ADB shell reboot -p

    The downside of shutting down the Cube like this is that it requires physically unplugging and plugging the Cube back in to turn it back on.

    • Interesting, thanks for the info! I measured the power usage to see if it was actually off and my meter read zero watts, but you’re right that the red mute light does stay lit so it must not be fully off. However, you don’t have to physically unplug and replug to turn it back on. Pressing the action button once does boot it back up.

      • Heath says:

        Sorry, I forgot about pressing action to reboot. It was a little finicky when I tested it. But that works well as long as you don’t press other buttons.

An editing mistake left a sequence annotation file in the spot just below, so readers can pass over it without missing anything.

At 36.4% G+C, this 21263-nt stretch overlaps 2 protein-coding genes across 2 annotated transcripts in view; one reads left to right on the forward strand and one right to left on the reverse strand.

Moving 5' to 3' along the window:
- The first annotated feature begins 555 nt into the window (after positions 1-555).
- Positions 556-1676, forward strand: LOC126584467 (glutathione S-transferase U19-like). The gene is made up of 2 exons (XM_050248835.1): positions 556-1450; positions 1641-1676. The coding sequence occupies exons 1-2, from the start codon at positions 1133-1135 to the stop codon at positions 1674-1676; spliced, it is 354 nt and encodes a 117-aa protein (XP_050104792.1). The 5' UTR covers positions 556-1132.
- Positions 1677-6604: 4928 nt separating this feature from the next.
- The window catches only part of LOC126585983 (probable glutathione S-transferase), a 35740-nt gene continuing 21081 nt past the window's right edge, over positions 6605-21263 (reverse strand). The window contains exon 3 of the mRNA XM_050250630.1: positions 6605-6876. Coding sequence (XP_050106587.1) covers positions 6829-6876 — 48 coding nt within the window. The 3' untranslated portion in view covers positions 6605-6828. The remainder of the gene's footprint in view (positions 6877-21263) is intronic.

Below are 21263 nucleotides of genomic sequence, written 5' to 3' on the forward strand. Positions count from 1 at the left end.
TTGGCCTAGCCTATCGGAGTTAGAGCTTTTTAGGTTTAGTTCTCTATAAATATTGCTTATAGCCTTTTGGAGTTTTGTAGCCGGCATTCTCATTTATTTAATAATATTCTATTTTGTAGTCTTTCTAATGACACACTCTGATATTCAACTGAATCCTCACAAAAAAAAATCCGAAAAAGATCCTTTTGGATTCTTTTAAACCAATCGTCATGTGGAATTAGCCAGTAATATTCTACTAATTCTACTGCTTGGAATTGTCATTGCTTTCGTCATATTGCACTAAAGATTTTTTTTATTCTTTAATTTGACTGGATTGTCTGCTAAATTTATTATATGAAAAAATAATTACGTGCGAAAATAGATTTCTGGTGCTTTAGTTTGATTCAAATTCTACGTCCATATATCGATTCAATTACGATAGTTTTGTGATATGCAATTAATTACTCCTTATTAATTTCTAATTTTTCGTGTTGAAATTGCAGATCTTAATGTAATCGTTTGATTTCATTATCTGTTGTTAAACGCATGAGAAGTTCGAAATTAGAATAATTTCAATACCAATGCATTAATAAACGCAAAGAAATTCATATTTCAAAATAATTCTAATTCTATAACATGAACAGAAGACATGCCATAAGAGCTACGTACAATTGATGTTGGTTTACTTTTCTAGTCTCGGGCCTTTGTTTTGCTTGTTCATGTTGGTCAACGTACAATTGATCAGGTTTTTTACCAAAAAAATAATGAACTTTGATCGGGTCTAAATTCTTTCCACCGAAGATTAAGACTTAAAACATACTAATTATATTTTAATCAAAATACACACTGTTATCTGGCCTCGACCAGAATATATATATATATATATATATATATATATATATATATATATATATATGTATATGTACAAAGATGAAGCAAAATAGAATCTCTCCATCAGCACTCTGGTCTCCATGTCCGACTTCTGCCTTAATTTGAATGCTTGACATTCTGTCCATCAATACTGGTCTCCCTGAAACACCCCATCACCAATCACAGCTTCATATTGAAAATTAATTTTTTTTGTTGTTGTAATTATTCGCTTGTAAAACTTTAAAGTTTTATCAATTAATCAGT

It might be semantics, but this is more the cube using the suspend/wake feature, rather than a shutdown. With the cores and DDR ram suspended the device is drawing less power than your meter can measure, less than 0.1w

        Amazon could have used the suspend/wake feature and actually had the OS suspend and wake, rather than shutdown into suspended state and reboot. I guess it didn’t fit their cookie cutter design.

        Here is the UART output of what is going on during the action button initiated suspend:

  5. Rik Emmett says:

    Do you risk powering off at a moment that could brick the device?

  6. Mark says:

    My Fire TV 3 shuts down without me unplugging it. I use the USB from the TV for power and the USB shuts down when the TV is off. I get a freshly booted FTV3 everytime I turn on the TV! Been doing it this way for years, updates and all.

  7. Joe says:

    Unplugging is still the safest way for me. I don’t trust amazon devices and never will.

  8. pratiksha govilkar says:

    The relatable anecdotes and personal experiences you shared in your article made it highly engaging. If you want to read more personal stories, click here for heartfelt narratives.